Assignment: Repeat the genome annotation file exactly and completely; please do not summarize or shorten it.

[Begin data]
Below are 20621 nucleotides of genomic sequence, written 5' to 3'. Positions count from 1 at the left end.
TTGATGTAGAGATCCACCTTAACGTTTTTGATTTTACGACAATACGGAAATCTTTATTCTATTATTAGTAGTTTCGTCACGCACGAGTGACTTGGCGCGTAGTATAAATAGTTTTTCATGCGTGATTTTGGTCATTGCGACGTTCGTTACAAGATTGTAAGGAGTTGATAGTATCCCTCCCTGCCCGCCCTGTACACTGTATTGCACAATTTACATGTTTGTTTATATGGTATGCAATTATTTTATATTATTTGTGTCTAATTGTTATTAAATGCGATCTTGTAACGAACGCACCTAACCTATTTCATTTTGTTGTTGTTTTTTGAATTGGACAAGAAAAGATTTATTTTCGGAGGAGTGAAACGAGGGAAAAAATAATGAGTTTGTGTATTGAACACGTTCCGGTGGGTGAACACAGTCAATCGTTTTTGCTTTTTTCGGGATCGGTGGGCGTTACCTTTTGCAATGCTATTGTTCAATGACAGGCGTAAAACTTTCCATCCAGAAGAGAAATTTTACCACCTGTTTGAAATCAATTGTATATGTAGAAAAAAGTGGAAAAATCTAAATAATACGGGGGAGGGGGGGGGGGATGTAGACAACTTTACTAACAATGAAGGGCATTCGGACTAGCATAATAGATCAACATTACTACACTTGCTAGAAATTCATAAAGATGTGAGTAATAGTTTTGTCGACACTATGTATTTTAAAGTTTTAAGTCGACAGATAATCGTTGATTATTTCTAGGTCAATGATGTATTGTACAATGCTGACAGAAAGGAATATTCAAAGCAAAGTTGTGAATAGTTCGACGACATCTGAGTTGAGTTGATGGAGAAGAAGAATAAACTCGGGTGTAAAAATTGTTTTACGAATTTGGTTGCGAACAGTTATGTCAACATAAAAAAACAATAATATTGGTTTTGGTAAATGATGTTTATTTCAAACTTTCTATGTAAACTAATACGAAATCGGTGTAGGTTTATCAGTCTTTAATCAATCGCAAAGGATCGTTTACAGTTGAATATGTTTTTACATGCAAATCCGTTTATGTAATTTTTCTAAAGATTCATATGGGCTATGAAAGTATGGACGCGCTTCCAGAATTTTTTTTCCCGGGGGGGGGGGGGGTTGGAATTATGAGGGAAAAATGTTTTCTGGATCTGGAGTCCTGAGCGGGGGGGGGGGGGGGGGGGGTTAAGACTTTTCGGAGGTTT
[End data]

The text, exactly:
Below are 20621 nucleotides of genomic sequence, written 5' to 3'. Positions count from 1 at the left end.
TTGATGTAGAGATCCACCTTAACGTTTTTGATTTTACGACAATACGGAAATCTTTATTCTATTATTAGTAGTTTCGTCACGCACGAGTGACTTGGCGCGTAGTATAAATAGTTTTTCATGCGTGATTTTGGTCATTGCGACGTTCGTTACAAGATTGTAAGGAGTTGATAGTATCCCTCCCTGCCCGCCCTGTACACTGTATTGCACAATTTACATGTTTGTTTATATGGTATGCAATTATTTTATATTATTTGTGTCTAATTGTTATTAAATGCGATCTTGTAACGAACGCACCTAACCTATTTCATTTTGTTGTTGTTTTTTGAATTGGACAAGAAAAGATTTATTTTCGGAGGAGTGAAACGAGGGAAAAAATAATGAGTTTGTGTATTGAACACGTTCCGGTGGGTGAACACAGTCAATCGTTTTTGCTTTTTTCGGGATCGGTGGGCGTTACCTTTTGCAATGCTATTGTTCAATGACAGGCGTAAAACTTTCCATCCAGAAGAGAAATTTTACCACCTGTTTGAAATCAATTGTATATGTAGAAAAAAGTGGAAAAATCTAAATAATACGGGGGAGGGGGGGGGGGATGTAGACAACTTTACTAACAATGAAGGGCATTCGGACTAGCATAATAGATCAACATTACTACACTTGCTAGAAATTCATAAAGATGTGAGTAATAGTTTTGTCGACACTATGTATTTTAAAGTTTTAAGTCGACAGATAATCGTTGATTATTTCTAGGTCAATGATGTATTGTACAATGCTGACAGAAAGGAATATTCAAAGCAAAGTTGTGAATAGTTCGACGACATCTGAGTTGAGTTGATGGAGAAGAAGAATAAACTCGGGTGTAAAAATTGTTTTACGAATTTGGTTGCGAACAGTTATGTCAACATAAAAAAACAATAATATTGGTTTTGGTAAATGATGTTTATTTCAAACTTTCTATGTAAACTAATACGAAATCGGTGTAGGTTTATCAGTCTTTAATCAATCGCAAAGGATCGTTTACAGTTGAATATGTTTTTACATGCAAATCCGTTTATGTAATTTTTCTAAAGATTCATATGGGCTATGAAAGTATGGACGCGCTTCCAGAATTTTTTTTCCCGGGGGGGGGGGGGGTTGGAATTATGAGGGAAAAATGTTTTCTGGATCTGGAGTCCTGAGCGGGGGGGGGGGGGGGGGGGGTTAAGACTTTTCGGAGGTTT